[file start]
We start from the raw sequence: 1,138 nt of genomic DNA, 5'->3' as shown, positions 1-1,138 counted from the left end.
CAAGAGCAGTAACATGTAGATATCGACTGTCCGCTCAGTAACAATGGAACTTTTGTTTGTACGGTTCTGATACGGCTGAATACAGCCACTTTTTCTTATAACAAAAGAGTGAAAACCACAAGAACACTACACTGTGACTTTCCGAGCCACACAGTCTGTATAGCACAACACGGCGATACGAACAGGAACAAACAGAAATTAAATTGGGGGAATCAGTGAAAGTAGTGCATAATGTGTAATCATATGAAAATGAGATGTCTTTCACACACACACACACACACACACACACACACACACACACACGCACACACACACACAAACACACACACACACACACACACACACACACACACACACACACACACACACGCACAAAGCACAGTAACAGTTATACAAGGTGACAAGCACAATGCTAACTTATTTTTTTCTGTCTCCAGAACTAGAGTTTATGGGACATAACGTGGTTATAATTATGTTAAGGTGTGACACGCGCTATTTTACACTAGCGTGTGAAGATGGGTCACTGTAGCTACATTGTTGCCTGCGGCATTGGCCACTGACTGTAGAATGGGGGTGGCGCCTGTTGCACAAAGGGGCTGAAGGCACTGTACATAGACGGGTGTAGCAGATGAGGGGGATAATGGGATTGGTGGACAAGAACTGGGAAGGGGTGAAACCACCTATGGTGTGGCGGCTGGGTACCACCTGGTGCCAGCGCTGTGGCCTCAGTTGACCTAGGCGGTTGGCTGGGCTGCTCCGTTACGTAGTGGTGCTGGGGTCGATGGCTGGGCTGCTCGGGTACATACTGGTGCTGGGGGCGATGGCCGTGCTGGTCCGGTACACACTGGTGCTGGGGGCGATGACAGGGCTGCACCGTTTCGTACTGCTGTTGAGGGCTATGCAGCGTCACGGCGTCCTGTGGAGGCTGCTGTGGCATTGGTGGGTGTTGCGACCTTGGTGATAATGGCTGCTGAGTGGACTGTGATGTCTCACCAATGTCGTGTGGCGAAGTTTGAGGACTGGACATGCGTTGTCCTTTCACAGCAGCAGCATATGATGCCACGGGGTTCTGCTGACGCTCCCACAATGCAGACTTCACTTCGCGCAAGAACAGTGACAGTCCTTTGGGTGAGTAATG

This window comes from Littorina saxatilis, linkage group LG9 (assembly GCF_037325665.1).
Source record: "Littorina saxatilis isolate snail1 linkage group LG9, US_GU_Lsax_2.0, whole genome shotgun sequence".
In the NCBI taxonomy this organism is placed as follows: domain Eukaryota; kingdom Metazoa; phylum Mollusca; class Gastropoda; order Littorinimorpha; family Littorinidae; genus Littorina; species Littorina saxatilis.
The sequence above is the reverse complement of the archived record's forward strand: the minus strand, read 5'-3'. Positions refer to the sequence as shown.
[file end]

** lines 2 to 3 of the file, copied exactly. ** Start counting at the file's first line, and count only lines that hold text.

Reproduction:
CAAGAGCAGTAACATGTAGATATCGACTGTCCGCTCAGTAACAATGGAACTTTTGTTTGTACGGTTCTGATACGGCTGAATACAGCCACTTTTTCTTATAACAAAAGAGTGAAAACCACAAGAACACTACACTGTGACTTTCCGAGCCACACAGTCTGTATAGCACAACACGGCGATACGAACAGGAACAAACAGAAATTAAATTGGGGGAATCAGTGAAAGTAGTGCATAATGTGTAATCATATGAAAATGAGATGTCTTTCACACACACACACACACACACACACACACACACACACACACGCACACACACACACAAACACACACACACACACACACACACACACACACACACACACACACACACACGCACAAAGCACAGTAACAGTTATACAAGGTGACAAGCACAATGCTAACTTATTTTTTTCTGTCTCCAGAACTAGAGTTTATGGGACATAACGTGGTTATAATTATGTTAAGGTGTGACACGCGCTATTTTACACTAGCGTGTGAAGATGGGTCACTGTAGCTACATTGTTGCCTGCGGCATTGGCCACTGACTGTAGAATGGGGGTGGCGCCTGTTGCACAAAGGGGCTGAAGGCACTGTACATAGACGGGTGTAGCAGATGAGGGGGATAATGGGATTGGTGGACAAGAACTGGGAAGGGGTGAAACCACCTATGGTGTGGCGGCTGGGTACCACCTGGTGCCAGCGCTGTGGCCTCAGTTGACCTAGGCGGTTGGCTGGGCTGCTCCGTTACGTAGTGGTGCTGGGGTCGATGGCTGGGCTGCTCGGGTACATACTGGTGCTGGGGGCGATGGCCGTGCTGGTCCGGTACACACTGGTGCTGGGGGCGATGACAGGGCTGCACCGTTTCGTACTGCTGTTGAGGGCTATGCAGCGTCACGGCGTCCTGTGGAGGCTGCTGTGGCATTGGTGGGTGTTGCGACCTTGGTGATAATGGCTGCTGAGTGGACTGTGATGTCTCACCAATGTCGTGTGGCGAAGTTTGAGGACTGGACATGCGTTGTCCTTTCACAGCAGCAGCATATGATGCCACGGGGTTCTGCTGACGCTCCCACAATGCAGACTTCACTTCGCGCAAGAACAGTGACAGTCCTTTGGGTGAGTAATG

This window comes from Littorina saxatilis, linkage group LG9 (assembly GCF_037325665.1).